The Ministry of Hajj and Umrah tweeted that pilgrims from outside the Kingdom must submit a negative PCR test result within 72 hours of their departure for Saudi Arabia.

It said the shots required for pilgrims in Saudi Arabia included one for meningitis for people who had not been vaccinated in the past five years. They are also required to get the flu vaccine. Local pilgrims must take these vaccinations at least 10 days before going to the Hajj.

Figures from the General Authority of Statistics showed that, during the pandemic's peak in 2020, the number of pilgrims plummeted to just 1,000. The decision to restrict capacity was based on risk assessment and public health and safety concerns.  

There were almost 2.5 million pilgrims at the Hajj in 2019, and 1.9 million were from overseas.

The highest number of local and foreign Hajj pilgrims in the past decade was in 2012 when nearly 3.2 million people performed the annual pilgrimage. The lowest was 1.9 million in 2016.


Arafat sermon to be translated into 14 languages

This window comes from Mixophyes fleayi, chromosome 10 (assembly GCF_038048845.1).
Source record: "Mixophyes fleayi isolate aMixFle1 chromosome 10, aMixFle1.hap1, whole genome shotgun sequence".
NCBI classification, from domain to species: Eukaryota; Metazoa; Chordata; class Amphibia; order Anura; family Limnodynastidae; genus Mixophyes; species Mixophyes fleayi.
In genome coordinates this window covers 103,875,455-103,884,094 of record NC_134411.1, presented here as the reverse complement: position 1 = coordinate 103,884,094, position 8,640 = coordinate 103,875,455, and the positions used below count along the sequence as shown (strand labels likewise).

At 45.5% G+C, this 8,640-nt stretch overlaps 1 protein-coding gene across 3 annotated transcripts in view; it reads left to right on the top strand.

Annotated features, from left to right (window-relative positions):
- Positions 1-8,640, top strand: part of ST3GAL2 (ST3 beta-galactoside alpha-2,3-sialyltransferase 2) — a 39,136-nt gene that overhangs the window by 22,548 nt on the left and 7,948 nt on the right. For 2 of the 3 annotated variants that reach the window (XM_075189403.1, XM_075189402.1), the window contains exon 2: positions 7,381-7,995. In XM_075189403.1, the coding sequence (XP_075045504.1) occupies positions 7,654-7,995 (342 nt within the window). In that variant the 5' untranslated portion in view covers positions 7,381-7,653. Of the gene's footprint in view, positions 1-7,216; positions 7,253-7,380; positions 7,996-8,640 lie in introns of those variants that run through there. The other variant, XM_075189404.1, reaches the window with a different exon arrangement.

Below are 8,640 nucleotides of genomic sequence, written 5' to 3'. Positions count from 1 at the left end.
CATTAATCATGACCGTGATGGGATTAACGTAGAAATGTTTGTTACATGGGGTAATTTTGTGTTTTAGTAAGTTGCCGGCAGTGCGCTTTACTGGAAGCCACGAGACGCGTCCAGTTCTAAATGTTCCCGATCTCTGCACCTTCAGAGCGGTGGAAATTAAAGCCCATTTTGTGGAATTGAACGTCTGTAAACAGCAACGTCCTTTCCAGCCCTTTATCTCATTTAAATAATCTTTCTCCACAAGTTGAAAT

Arafat sermon to be translated into 14 languages
Updated 28 min 37 sec ago

Arafat sermon to be translated into 14 languages

Arafat sermon to be translated into 14 languages
  • 200m people globally expected to hear message of moderation, tolerance

MAKKAH: Live translation of the Arafat Day sermon, one of the most important events on the Islamic calendar, has been expanded to include 14 languages as Saudi Arabia’s leadership seeks to convey a message of moderation and tolerance to the widest possible audience.

Abdulrahman Al-Sudais, president of the General Presidency for the Affairs of the Two Holy Mosques, said that the Kingdom’s leadership is offering unlimited support to the development of the Prophet’s Mosque and Grand Mosque’s services.